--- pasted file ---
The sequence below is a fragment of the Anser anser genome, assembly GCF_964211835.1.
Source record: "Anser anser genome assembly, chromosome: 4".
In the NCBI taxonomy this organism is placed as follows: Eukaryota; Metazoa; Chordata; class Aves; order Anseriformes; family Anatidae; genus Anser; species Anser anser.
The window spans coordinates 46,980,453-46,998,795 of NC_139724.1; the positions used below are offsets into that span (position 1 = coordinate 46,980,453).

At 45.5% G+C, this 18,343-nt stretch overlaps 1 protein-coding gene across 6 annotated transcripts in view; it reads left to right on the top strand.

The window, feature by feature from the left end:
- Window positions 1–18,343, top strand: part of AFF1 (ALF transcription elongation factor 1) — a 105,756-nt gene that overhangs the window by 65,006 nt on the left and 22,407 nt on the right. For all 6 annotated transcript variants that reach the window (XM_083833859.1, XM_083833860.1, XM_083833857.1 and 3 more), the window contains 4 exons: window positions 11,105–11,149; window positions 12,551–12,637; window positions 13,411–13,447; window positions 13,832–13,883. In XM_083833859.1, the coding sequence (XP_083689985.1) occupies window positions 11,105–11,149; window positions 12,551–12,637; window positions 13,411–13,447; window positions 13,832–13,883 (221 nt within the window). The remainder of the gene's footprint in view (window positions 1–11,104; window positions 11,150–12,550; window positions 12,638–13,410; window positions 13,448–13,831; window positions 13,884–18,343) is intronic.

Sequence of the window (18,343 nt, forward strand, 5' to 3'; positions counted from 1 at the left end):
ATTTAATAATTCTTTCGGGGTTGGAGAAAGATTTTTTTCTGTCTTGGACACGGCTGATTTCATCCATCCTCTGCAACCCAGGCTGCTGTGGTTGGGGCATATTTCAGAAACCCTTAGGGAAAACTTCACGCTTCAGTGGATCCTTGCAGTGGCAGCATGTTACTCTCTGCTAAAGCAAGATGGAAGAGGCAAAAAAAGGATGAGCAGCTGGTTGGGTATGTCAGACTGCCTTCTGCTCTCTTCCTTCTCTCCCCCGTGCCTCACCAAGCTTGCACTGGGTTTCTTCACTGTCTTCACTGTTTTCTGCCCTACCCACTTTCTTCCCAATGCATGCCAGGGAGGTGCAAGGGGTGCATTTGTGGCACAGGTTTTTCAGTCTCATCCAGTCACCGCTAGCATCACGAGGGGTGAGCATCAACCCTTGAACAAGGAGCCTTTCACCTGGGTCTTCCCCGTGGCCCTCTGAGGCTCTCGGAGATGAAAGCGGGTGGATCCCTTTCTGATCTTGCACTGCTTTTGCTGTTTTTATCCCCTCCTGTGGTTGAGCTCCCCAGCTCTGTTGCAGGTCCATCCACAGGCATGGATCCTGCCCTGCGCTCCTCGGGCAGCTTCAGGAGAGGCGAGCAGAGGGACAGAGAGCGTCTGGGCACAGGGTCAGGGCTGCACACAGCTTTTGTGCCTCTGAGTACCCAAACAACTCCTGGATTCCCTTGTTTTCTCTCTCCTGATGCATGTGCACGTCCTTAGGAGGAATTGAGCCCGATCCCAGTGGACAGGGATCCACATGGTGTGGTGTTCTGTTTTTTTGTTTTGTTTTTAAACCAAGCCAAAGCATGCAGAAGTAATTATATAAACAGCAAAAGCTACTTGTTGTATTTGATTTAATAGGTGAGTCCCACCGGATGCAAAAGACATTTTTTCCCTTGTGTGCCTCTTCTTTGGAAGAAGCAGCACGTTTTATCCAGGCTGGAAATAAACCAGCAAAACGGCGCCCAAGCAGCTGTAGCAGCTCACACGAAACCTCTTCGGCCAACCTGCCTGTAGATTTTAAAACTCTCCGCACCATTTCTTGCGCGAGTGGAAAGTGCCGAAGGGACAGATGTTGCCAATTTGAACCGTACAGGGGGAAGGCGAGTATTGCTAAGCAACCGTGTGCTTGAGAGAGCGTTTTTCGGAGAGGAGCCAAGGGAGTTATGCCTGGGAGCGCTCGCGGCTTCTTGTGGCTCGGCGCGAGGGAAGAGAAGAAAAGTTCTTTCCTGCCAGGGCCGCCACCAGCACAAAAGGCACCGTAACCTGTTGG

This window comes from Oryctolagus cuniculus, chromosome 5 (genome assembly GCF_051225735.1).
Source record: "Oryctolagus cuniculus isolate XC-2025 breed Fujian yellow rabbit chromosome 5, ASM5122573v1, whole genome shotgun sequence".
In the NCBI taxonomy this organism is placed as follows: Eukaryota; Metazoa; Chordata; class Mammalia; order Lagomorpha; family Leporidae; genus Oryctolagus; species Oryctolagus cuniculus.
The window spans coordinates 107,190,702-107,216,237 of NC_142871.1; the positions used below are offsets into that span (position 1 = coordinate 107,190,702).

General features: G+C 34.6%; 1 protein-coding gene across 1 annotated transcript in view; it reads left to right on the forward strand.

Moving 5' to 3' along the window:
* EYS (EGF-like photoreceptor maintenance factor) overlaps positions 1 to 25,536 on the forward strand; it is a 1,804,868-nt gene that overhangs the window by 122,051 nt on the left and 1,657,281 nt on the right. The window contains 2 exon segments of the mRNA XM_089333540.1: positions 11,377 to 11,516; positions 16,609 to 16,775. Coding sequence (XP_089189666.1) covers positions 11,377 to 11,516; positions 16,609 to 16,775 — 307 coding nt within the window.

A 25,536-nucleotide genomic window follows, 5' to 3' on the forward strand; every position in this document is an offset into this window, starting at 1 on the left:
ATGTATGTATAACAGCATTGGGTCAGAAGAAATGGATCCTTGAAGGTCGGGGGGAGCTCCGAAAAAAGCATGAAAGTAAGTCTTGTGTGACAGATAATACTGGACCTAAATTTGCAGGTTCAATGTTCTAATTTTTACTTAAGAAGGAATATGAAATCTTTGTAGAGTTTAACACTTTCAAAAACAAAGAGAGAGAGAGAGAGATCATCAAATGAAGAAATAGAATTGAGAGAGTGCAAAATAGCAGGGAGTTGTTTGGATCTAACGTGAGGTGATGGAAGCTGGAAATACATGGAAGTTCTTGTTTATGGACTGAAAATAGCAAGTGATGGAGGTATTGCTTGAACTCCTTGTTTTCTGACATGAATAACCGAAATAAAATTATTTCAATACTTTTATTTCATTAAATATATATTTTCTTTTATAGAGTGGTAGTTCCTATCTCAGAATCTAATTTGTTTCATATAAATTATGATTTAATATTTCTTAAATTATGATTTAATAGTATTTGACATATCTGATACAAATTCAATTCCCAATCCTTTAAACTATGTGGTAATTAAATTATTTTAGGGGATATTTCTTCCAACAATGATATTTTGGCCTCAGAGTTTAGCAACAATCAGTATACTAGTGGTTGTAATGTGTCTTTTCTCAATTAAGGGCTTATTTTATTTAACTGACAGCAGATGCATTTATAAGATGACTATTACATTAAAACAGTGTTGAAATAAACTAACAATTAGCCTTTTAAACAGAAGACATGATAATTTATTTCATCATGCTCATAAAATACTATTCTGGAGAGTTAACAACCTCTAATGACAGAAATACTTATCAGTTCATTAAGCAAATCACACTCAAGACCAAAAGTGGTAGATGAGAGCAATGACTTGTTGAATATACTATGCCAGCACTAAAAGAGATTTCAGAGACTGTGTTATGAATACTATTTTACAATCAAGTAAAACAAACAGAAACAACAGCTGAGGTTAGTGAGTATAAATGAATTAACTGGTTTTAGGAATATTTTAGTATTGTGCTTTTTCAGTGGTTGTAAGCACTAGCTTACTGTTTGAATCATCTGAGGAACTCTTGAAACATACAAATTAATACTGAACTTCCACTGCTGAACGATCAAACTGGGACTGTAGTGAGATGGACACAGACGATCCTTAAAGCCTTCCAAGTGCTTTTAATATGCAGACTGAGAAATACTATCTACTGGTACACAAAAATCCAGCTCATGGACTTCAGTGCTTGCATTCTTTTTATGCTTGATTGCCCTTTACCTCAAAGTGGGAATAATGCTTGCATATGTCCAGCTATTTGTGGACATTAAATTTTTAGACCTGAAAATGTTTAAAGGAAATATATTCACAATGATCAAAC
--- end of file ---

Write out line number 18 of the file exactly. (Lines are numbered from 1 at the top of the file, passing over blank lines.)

ATGTATGTATAACAGCATTGGGTCAGAAGAAATGGATCCTTGAAGGTCGGGGGGAGCTCCGAAAAAAGCATGAAAGTAAGTCTTGTGTGACAGATAATACTGGACCTAAATTTGCAGGTTCAATGTTCTAATTTTTACTTAAGAAGGAATATGAAATCTTTGTAGAGTTTAACACTTTCAAAAACAAAGAGAGAGAGAGAGAGATCATCAAATGAAGAAATAGAATTGAGAGAGTGCAAAATAGCAGGGAGTTGTTTGGATCTAACGTGAGGTGATGGAAGCTGGAAATACATGGAAGTTCTTGTTTATGGACTGAAAATAGCAAGTGATGGAGGTATTGCTTGAACTCCTTGTTTTCTGACATGAATAACCGAAATAAAATTATTTCAATACTTTTATTTCATTAAATATATATTTTCTTTTATAGAGTGGTAGTTCCTATCTCAGAATCTAATTTGTTTCATATAAATTATGATTTAATATTTCTTAAATTATGATTTAATAGTATTTGACATATCTGATACAAATTCAATTCCCAATCCTTTAAACTATGTGGTAATTAAATTATTTTAGGGGATATTTCTTCCAACAATGATATTTTGGCCTCAGAGTTTAGCAACAATCAGTATACTAGTGGTTGTAATGTGTCTTTTCTCAATTAAGGGCTTATTTTATTTAACTGACAGCAGATGCATTTATAAGATGACTATTACATTAAAACAGTGTTGAAATAAACTAACAATTAGCCTTTTAAACAGAAGACATGATAATTTATTTCATCATGCTCATAAAATACTATTCTGGAGAGTTAACAACCTCTAATGACAGAAATACTTATCAGTTCATTAAGCAAATCACACTCAAGACCAAAAGTGGTAGATGAGAGCAATGACTTGTTGAATATACTATGCCAGCACTAAAAGAGATTTCAGAGACTGTGTTATGAATACTATTTTACAATCAAGTAAAACAAACAGAAACAACAGCTGAGGTTAGTGAGTATAAATGAATTAACTGGTTTTAGGAATATTTTAGTATTGTGCTTTTTCAGTGGTTGTAAGCACTAGCTTACTGTTTGAATCATCTGAGGAACTCTTGAAACATACAAATTAATACTGAACTTCCACTGCTGAACGATCAAACTGGGACTGTAGTGAGATGGACACAGACGATCCTTAAAGCCTTCCAAGTGCTTTTAATATGCAGACTGAGAAATACTATCTACTGGTACACAAAAATCCAGCTCATGGACTTCAGTGCTTGCATTCTTTTTATGCTTGATTGCCCTTTACCTCAAAGTGGGAATAATGCTTGCATATGTCCAGCTATTTGTGGACATTAAATTTTTAGACCTGAAAATGTTTAAAGGAAATATATTCACAATGATCAAAC